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Come summer, city dwellers who otherwise turn their noses up at suburban living tend to develop a syndrome known as Little Apartment Complex, characterized by envy of friends who throw fabulous parties in their big backyards with fire pits and pools. But with Labor Day still a couple weeks away, you can take advantage of the chance to entertain in the city. Even if you have only a small outdoor space such as a front stoop or balcony, you're upping your square footage. And with space-saving tips and ideas we gathered from expert party planners and hosts, you won't even miss the backyard.
Keep it simple. When it's hot outside and guests are showing up in shorts and tank tops, don't waste time (and kitchen space) on fancy hors d'oeuvres and composed entrees. Anthony Navarro, owner of Chicago-based Liven It Up Events, suggests keeping it casual with one or two crowd-pleasing main dishes, such as grilled chicken and beef, turkey and veggie burgers prepared plain. Then let your creativity shine with condiments – wasabi mayo, mango salsa, artichoke-cheddar spread and other specialty items – so guests can doctor up their food to their liking.
If you can't take the heat, get out of the kitchen. Don't even think about turning on the oven in an already stuffy space. Serve make-ahead snacks (pita chips and hummus, chips and salsa or guac) and sides (pasta salad, grilled veggies) at room temperature, and fire up the grill only for your main course. Avoid raw foods (sushi), as well as those that will spoil quickly in the heat (anything made with mayo).
Embrace the "small" theme. Not only can you serve more people at a time by grilling sliders rather than half-pound burgers on your little Weber Q, but you'll be doing guests a favor. "When it's hot outside, you don't want to serve anything too hearty or carb-loaded that will fill people up," Navarro said. When he's hosting a party at his own place, the professional planner prefers one-bite appetizers such as sliced cucumbers filled with chicken salad or a specialty spread, vegetable skewers, and – for a take on caprese salad – skewers of cherry tomatoes, mozzarella and basil.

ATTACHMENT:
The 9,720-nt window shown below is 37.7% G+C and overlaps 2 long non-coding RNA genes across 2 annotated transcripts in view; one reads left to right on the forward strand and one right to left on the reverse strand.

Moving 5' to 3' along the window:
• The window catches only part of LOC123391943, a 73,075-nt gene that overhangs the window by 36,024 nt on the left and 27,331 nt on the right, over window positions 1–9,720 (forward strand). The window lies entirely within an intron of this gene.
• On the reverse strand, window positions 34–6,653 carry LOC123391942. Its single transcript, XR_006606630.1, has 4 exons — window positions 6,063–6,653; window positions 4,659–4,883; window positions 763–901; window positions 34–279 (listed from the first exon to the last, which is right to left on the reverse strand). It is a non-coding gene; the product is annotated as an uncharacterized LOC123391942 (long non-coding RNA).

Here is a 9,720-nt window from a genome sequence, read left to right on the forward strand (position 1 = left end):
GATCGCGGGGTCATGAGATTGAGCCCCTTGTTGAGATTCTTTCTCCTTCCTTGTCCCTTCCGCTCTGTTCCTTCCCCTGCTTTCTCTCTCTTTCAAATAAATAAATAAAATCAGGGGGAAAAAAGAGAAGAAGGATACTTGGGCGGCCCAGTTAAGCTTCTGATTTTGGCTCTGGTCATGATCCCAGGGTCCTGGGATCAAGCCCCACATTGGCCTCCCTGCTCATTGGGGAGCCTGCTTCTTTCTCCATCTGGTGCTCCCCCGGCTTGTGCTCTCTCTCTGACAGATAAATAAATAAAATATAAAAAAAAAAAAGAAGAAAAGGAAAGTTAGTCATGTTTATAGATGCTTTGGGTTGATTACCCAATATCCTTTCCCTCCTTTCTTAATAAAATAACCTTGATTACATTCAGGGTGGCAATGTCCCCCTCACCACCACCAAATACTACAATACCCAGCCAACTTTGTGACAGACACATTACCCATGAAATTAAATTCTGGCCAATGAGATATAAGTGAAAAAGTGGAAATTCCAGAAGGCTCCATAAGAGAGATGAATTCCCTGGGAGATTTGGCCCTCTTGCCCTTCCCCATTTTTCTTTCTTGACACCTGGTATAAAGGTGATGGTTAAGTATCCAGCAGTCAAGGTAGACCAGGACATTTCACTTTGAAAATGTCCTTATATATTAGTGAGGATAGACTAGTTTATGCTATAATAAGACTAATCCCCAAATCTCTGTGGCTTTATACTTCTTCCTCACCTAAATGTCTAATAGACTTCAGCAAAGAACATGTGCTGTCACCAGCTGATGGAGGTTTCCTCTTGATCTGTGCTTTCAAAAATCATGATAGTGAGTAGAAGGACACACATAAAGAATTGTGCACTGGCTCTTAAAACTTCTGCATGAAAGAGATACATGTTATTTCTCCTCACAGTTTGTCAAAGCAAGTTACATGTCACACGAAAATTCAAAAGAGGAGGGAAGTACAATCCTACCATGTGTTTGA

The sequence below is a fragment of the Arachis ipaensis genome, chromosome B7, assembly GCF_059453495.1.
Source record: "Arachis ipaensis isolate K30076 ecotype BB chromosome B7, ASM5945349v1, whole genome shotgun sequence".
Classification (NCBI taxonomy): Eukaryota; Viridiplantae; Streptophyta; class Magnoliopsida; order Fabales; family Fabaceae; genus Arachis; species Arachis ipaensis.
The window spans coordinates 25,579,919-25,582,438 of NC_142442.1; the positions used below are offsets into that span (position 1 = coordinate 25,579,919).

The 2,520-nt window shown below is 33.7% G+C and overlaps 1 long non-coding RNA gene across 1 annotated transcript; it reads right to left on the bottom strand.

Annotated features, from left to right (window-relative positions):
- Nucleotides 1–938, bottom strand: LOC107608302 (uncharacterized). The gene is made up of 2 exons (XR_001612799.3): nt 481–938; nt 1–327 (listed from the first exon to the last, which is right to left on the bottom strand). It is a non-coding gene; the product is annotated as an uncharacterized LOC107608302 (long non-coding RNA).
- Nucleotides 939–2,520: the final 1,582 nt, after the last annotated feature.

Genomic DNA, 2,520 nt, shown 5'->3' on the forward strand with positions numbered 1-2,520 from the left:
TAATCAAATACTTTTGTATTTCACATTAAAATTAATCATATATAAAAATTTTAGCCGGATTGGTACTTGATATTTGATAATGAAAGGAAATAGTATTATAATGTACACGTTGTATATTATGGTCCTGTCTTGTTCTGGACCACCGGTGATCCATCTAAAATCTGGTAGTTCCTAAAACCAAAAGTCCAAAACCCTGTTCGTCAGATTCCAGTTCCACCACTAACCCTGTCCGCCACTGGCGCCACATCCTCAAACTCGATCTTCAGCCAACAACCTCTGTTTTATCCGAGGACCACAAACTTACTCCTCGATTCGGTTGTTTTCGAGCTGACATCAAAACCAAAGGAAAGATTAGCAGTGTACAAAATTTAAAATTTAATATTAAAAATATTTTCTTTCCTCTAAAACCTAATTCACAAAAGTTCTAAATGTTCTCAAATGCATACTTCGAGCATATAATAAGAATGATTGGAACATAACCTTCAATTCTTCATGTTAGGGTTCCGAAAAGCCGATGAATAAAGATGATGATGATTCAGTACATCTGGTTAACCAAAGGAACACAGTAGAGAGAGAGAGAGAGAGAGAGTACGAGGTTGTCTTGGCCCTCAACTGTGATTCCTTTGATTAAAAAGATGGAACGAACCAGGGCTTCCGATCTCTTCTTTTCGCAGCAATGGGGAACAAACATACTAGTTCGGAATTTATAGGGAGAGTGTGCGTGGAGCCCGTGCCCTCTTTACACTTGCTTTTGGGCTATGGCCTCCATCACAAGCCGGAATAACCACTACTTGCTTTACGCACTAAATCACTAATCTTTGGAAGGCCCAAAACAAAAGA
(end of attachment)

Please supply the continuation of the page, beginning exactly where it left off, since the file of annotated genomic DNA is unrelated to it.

Punch it up. To save space, forgo a full bar with multiple bottles and mixers for one pre-made specialty cocktail such as sangria, recommends Debi Lilly, owner of Chicago-based A Perfect Event and author of a new book by the same name. Local bartender Tony Potempa (general manager and executive bar chef at Alpana Singh's coming-soon Boarding House) hosts twice-yearly parties for his regular customers in his 800-square-foot West Loop apartment. He's a fan of simple punches that can be made ahead in large quantities; at his summer bash in July, he served a spritzer with zinfandel, club soda and fruit, as well as a summer shandy made with beer, lemon-lime soda and lemon wheels. Uniquely shaped ice cubes made with molds like those at The Violet Hour take longer to melt and, well, just look cool.
Cover your bases. Always have beer and wine in the fridge for guests who aren't crazy about cocktails or punch.
Spread the love. To avoid a bottleneck in the kitchen, Potempa turns his bedroom into another gathering spot by pushing his bed against a wall and setting glasses and bottles of wine and champagne on a table. "People hang out where the booze is," he said. Just be sure to hide your unmentionables.
Don't overdo the decorations. Instead of an over-the-top theme party, Navarro suggests weaving a palette of colors throughout different elements of the party, such as disposable napkins, plates, glassware and silverware. In general, less is more. "The biggest bang for your buck when it comes to small-space decor is candles, candles, candles," Lilly said. Place them on top of platters, plates or mirrors for instant ambience.
Move it on out. "I always used to worry about having enough seating, but when it gets crowded, people just kind of stand around anyway," Potempa said. All of our experts recommend creating an open central area in your main room, whether that means pushing furniture against the walls, moving it to a bedroom, or imposing on a kind neighbor. Potempa goes a step further and rents high-top tables and staggers them throughout the room to create hubs where groups can hang out.
Make the most of your little piece of sky. The same advice applies to outdoor spaces; leave one table for snacks and clear out the rest of the furniture to make more room for guests. Instead of putting the cooler on the balcony, keep it right inside the door where it's still accessible but doesn't take up valuable room outdoors. For unobtrusive lighting, wrap simple white string lights around the posts of a balcony or stoop. If you do go with a theme, tiki torches and grass skirts wrapped around a table or bar add a summery Hawaiian feel without trying too hard.
Stagger serving times. Hosting an open house where people come and go over the course of several hours can help avoid an onslaught of hungry and thirsty friends all at once.
Beat the heat. The more people you cram into a small space, the hotter it gets. To keep guests cool, Navarro suggests stocking up on hand-held fans from a Chinatown shop or mist spray bottles or battery-powered finger fans from a dollar store.
Have a backup plan. In case of rain or extreme heat, make sure you're able to accommodate guests indoors-only, whether by moving out furniture or hosting a shared party with a neighbor.
Erin Gibbons is a RedEye special contributor. firstname.lastname@example.org | @redeyechicago